One example: In the 18th century, many Brandywine Valley families lived in multi-generational farmhouses with rooms to accommodate every family member who worked the land. At the same time, many Main Line families lived in large estates with staff quarters for servants. In both situations, houses typically had an upstairs, a downstairs, a back of the house and a front of the house, with two kitchens, two parlors and two entryways. Today, those homes are generally occupied by one family. So Archer and Buchanan turn three small bedrooms into one larger one and add more bathrooms. Two kitchens become one, albeit with plenty of room for modern appliances.
Not surprisingly, technology plays a huge role in the reallocation of space. Making room for a flat-screen TV isn’t tough, though creating laundry facilities can be. It’s the same for the plumbing and electricity required for modern master bathrooms. The heating and cooling elements alone are mind boggling. “We spend a lot of time thinking about environmental enclosures for managing heat flow and humidity gradients,” Archer admits. “A 21st-century home is bristling with technology.”
And COVID-19 ushered in the “away spaces” residential design trend—places where people can get away from each another. Archer and Buchanan are fielding requests for kids’ play spaces separate from family rooms and master bedrooms with adjacent private reading or meditation rooms. Even guest suites are being are a bit more removed from the main areas. “COVID made us realize the value of having actual rooms,” Buchanan says. “It was, ‘Oh my goodness, I can’t get away from my family.’”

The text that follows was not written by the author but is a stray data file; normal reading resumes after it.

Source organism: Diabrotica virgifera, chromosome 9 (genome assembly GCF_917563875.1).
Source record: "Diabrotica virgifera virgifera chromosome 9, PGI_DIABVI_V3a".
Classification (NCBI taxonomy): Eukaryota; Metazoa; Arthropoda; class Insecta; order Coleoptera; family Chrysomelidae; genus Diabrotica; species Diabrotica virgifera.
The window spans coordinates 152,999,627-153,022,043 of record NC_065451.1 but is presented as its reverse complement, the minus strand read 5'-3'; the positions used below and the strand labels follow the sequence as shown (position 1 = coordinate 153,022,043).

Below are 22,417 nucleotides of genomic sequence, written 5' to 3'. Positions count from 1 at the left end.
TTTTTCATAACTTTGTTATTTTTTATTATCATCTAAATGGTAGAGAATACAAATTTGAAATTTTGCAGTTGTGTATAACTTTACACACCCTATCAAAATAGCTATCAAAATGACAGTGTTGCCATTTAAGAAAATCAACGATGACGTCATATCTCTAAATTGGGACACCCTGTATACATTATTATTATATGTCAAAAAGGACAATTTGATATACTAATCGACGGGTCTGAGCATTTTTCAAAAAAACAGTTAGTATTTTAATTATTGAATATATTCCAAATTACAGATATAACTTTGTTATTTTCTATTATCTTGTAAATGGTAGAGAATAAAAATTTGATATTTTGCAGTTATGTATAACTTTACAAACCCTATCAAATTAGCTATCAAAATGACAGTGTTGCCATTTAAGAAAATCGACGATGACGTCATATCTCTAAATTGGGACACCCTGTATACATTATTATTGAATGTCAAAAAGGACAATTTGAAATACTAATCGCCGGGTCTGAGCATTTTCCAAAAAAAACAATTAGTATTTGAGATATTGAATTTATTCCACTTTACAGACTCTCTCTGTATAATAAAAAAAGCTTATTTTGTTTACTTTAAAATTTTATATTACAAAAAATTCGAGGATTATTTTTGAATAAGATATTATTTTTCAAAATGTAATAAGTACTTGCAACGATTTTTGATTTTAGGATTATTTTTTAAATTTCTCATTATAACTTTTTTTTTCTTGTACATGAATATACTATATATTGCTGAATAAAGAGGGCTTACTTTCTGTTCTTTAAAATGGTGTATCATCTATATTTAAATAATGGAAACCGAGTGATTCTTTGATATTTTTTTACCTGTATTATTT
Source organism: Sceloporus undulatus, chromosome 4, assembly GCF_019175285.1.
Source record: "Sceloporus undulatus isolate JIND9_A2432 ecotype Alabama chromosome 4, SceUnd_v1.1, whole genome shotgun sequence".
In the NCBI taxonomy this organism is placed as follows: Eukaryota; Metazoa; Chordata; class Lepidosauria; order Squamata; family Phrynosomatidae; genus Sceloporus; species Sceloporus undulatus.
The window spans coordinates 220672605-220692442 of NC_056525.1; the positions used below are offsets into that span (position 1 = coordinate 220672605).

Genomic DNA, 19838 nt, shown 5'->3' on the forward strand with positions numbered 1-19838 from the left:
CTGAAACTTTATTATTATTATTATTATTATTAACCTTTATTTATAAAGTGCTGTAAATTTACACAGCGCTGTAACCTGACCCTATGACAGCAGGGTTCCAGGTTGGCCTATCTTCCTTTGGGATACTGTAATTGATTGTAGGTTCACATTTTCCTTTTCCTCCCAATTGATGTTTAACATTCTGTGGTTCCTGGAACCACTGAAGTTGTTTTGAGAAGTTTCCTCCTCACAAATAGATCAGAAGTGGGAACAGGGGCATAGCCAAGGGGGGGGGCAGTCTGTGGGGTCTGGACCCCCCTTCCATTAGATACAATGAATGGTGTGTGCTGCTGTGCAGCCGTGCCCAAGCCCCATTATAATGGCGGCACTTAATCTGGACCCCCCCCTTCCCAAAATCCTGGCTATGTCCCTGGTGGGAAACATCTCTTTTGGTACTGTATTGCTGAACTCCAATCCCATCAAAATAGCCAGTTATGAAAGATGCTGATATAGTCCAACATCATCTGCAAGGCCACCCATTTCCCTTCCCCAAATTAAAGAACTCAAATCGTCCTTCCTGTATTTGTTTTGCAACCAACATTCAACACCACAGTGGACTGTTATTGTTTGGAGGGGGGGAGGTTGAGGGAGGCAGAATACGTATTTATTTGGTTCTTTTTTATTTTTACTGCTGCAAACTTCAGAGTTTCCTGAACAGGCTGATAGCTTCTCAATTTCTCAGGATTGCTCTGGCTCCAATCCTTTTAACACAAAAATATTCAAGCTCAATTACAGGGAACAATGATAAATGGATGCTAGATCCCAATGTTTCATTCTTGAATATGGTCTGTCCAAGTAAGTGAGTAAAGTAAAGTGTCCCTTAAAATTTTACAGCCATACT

On the other hand, the design of equestrian facilities hasn’t changed. They’re still built on the 12-by-12-foot grid that dictates everything from the horse stall to the stable itself. There’s a new priority on the functionality of barns, paddocks and the like. “People are concerned with the safety and performance within the facilities because they’re invested in their horses,” Archer says. “The change is in the process of how horses get fed and turned out, and where the manure goes. It’s improving the lives and safety of the horses.”
Horses aren’t the only thing this region is known for. Archer and Buchanan have dealt with plenty of quirky characters—or the remnants of their houses. A carriage house in Wayne built by Price still had a hayloft and walls that tilted out six inches. Okie’s famous home in Berwyn had fallen into disrepair and needed extensive repair and renovation. Then there was the house on Avon Road in Haverford. Its previous owner believed he was a reincarnated German knight, so he had the house built in a style to match. On a more conventional note, there’s also been The Willows in Villanova, St. Patrick’s Church in Kennett Square and the Lenfest Center at Cheslen Preserve in Coatesville.
When it comes to houses, it’s the character that matters most to Archer and Buchanan—that, and the current inhabitants. Both architects bristle at the notion that, like their predecessors, their firm has developed a distinct visual style. “Our fingerprints don’t need to be visible,” says Buchanan. “It’s not all about the architect. It’s all about the family that calls the place home.”